On Saturday, 12 April, the Kościuszko Chair of Polish Studies at IWP hosted its Fourth Annual Spring Symposium, one of the Chair’s two semi-annual conferences devoted to the historical, cultural, geopolitical, economic, and other aspects of Poland and the Intermarium.
The first speaker, Mr. Michael Szpindor-Watson, a doctoral candidate in economics at George Mason University, spoke on the impact of climate change on the persecutions and expulsions of Jews in Europe from 1300-1795. He pointed out that while climate shocks exacerbated tensions between Christians and Jews and often led to the persecution or even expulsions of the latter, the same positive correlation was not true of the Polish-Lithuanian Commonwealth, which was known as the “Jewish Paradise” (Paradisus Iudaeorum).
Dr. Elizabeth Radziszewski — Visiting Assistant Professor of International Relations at Lehigh University — delivered a presentation on “Competition, Accountability, and the Private Military Industry.” Although the topic of private military contractors has been a controversial one, Dr. Radziszewski pointed out that competition among several firms had a positive impact on the accountability and effectiveness of the private contractor firms.
Dr. Wojciech Jerzy Muszyński of the Institute of National Remembrance (IPN) in Warsaw, Poland, deconstructed the attempts of post-modernist scholars and pundits to pin the blame for the vast and bloody crimes perpetrated by Marxists-Leninists on “nationalism.” As an expert of the Polish nationalist (anti-Nazi and anti-Soviet) underground during the Second World War, Dr. Muszyński spoke about Bolesław Piasecki, who started out as a radical nationalist in interwar Poland, continued as the leader of a small Piłsudskiite underground resistance outfit during the war, and ended up collaborating with the communists after the Soviet occupation. In communist-occupied Poland, Piasecki was best known as the leader of a small pro-regime “progressive Catholic” organization/publishing house, PAX. Dr. Muszyński explained all the seemingly sharp twists and turns in Piasecki’s political path — pointing out that the head of PAX had always been an “iron pragmatic” utilizing whatever ideology suited his ultimate goal, power — debunking the revisionist myth of communism as “socialist in form, but nationalist in content.”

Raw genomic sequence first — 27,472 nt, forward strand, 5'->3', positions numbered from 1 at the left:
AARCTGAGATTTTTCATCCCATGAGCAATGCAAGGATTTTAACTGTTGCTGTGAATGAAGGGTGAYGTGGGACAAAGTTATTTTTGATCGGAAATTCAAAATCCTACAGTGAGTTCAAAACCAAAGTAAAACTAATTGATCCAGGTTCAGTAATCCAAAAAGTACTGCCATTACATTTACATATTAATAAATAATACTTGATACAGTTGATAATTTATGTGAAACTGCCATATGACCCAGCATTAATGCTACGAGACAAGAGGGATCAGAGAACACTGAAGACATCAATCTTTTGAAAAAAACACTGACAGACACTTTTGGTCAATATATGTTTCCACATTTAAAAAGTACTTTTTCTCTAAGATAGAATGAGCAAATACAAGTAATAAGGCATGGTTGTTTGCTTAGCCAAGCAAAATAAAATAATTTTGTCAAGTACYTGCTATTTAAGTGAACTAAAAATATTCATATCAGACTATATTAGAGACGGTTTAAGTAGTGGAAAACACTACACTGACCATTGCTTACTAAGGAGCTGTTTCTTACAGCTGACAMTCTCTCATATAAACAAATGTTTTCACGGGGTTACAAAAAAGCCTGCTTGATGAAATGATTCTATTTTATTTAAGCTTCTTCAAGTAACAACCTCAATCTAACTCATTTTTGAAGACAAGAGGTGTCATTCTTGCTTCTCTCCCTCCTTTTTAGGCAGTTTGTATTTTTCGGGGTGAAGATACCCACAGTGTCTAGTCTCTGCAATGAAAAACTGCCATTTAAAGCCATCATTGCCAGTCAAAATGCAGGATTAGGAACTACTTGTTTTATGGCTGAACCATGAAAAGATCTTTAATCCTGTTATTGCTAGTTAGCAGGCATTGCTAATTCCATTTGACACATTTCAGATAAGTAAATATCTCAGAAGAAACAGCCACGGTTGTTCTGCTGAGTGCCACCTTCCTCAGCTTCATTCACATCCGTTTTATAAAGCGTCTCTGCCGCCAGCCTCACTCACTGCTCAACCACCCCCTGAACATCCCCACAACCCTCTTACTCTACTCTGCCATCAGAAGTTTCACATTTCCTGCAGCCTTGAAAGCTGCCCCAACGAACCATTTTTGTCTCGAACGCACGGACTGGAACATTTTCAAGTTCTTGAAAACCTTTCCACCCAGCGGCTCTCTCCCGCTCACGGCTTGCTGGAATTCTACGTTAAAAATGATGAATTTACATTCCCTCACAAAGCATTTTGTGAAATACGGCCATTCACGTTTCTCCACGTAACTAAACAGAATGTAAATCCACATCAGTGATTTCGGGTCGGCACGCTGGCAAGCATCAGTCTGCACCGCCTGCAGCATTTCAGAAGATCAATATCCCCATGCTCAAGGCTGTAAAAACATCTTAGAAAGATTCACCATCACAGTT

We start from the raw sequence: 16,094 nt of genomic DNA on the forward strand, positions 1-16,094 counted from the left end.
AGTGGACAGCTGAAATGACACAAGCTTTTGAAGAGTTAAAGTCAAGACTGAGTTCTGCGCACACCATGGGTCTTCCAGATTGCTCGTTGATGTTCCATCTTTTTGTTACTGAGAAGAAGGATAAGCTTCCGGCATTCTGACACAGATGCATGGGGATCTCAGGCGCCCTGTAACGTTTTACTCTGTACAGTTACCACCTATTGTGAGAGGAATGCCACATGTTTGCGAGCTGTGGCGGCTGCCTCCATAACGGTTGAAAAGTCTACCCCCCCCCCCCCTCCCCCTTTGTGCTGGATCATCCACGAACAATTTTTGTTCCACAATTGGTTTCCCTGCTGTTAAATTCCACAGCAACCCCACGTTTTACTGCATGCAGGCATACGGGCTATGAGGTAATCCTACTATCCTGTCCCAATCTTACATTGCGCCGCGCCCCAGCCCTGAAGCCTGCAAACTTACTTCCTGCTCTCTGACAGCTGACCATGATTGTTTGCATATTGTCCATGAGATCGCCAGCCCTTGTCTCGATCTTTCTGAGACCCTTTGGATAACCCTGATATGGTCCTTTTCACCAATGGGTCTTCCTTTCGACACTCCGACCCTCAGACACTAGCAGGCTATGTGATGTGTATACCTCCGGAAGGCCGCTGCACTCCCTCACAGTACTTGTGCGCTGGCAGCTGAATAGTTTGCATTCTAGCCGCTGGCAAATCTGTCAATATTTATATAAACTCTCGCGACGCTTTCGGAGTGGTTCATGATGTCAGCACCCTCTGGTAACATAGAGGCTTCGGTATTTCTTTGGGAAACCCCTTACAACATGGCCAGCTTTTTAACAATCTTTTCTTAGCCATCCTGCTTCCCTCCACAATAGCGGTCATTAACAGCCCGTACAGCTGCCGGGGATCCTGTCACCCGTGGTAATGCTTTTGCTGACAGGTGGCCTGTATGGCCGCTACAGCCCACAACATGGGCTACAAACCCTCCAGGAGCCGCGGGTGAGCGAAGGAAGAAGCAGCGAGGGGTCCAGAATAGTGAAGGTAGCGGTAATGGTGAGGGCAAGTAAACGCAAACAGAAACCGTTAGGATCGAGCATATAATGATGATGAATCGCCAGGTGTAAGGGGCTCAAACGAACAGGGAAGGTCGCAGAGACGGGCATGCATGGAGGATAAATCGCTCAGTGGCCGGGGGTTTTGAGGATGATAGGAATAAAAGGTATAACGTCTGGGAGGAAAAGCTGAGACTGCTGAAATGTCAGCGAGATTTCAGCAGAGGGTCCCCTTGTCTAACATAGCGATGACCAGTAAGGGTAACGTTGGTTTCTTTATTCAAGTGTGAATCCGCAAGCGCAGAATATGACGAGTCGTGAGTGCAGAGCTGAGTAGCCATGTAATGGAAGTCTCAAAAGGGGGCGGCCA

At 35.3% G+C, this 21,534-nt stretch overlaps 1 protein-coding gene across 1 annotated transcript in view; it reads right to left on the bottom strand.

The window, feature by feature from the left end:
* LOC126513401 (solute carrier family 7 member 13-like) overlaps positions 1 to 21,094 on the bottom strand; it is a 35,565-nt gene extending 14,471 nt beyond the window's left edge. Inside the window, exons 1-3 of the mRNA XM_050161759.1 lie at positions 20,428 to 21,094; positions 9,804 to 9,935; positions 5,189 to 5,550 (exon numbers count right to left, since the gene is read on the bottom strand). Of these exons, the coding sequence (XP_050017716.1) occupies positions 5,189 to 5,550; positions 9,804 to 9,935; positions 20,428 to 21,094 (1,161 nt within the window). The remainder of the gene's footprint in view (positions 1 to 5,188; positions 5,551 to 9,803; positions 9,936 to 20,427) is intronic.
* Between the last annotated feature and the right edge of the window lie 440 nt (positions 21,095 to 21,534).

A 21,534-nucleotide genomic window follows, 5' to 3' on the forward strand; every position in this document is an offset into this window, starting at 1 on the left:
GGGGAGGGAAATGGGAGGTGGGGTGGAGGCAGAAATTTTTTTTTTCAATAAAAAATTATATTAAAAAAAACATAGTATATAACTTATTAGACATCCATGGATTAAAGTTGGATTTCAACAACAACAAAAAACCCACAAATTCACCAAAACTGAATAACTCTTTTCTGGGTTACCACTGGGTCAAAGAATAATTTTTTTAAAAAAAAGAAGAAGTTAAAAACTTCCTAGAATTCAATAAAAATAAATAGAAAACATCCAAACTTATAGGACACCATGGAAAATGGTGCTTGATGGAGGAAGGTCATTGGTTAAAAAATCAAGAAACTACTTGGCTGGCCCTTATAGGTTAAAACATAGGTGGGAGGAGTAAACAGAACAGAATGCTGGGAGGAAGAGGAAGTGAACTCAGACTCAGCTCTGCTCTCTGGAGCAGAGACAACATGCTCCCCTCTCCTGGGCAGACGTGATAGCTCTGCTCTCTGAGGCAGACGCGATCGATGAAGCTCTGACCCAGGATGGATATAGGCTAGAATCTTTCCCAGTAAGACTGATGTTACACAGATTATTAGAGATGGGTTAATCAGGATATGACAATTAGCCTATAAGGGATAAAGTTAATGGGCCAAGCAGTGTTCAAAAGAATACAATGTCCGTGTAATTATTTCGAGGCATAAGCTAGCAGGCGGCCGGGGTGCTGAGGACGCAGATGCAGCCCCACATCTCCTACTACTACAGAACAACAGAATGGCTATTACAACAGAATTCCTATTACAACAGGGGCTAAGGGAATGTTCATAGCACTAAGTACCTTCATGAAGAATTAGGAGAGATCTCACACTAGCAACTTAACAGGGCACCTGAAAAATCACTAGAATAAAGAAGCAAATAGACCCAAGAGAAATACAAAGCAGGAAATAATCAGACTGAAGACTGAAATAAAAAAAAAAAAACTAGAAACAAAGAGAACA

Father Jarosław Wiśniewski — a Polish-born Catholic missionary — shared his experiences from the two decades he spent propagating the faith in the post-Soviet zone, including places such as: Rostov on the Don, Uzbekistan, Sakhalin Island, and Kamchatka Peninsula. The Reverend highlighted the human rights abuses in post-Soviet Russia, including violations of religious freedom. The Russian Orthodox Church, which — as Farther Wiśniewski pointed out, is led by “KGB officers dressed in priestly robes” — has been waging a fierce battle against Catholicism, targeting especially (but not only) priests of Polish descent. Some, as he pointed out, were even murdered by “unknown culprits” or died in suspicious “accidents.” This is an insight into the mindset and modus operandi of the post-Soviet Russian ruling establishment.